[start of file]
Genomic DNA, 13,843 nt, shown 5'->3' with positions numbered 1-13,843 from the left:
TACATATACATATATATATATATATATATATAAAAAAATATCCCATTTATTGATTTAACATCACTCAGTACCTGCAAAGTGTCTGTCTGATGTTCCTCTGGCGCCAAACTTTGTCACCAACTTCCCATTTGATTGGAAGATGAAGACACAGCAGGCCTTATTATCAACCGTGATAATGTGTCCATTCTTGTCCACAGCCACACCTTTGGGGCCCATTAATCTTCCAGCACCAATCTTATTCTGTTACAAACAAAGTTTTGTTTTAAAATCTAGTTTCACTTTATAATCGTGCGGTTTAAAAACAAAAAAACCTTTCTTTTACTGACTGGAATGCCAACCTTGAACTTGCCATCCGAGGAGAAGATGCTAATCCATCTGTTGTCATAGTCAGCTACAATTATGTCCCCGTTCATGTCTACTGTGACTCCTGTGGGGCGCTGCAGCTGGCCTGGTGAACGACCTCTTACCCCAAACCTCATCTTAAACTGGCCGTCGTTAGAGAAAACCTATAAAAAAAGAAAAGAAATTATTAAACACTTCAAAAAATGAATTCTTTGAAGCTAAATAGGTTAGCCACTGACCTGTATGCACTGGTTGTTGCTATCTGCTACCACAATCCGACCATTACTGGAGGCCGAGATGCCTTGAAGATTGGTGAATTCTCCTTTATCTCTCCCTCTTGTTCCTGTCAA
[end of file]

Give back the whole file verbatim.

Genomic DNA, 13,843 nt, shown 5'->3' with positions numbered 1-13,843 from the left:
TACATATACATATATATATATATATATATATAAAAAAATATCCCATTTATTGATTTAACATCACTCAGTACCTGCAAAGTGTCTGTCTGATGTTCCTCTGGCGCCAAACTTTGTCACCAACTTCCCATTTGATTGGAAGATGAAGACACAGCAGGCCTTATTATCAACCGTGATAATGTGTCCATTCTTGTCCACAGCCACACCTTTGGGGCCCATTAATCTTCCAGCACCAATCTTATTCTGTTACAAACAAAGTTTTGTTTTAAAATCTAGTTTCACTTTATAATCGTGCGGTTTAAAAACAAAAAAACCTTTCTTTTACTGACTGGAATGCCAACCTTGAACTTGCCATCCGAGGAGAAGATGCTAATCCATCTGTTGTCATAGTCAGCTACAATTATGTCCCCGTTCATGTCTACTGTGACTCCTGTGGGGCGCTGCAGCTGGCCTGGTGAACGACCTCTTACCCCAAACCTCATCTTAAACTGGCCGTCGTTAGAGAAAACCTATAAAAAAAGAAAAGAAATTATTAAACACTTCAAAAAATGAATTCTTTGAAGCTAAATAGGTTAGCCACTGACCTGTATGCACTGGTTGTTGCTATCTGCTACCACAATCCGACCATTACTGGAGGCCGAGATGCCTTGAAGATTGGTGAATTCTCCTTTATCTCTCCCTCTTGTTCCTGTCAA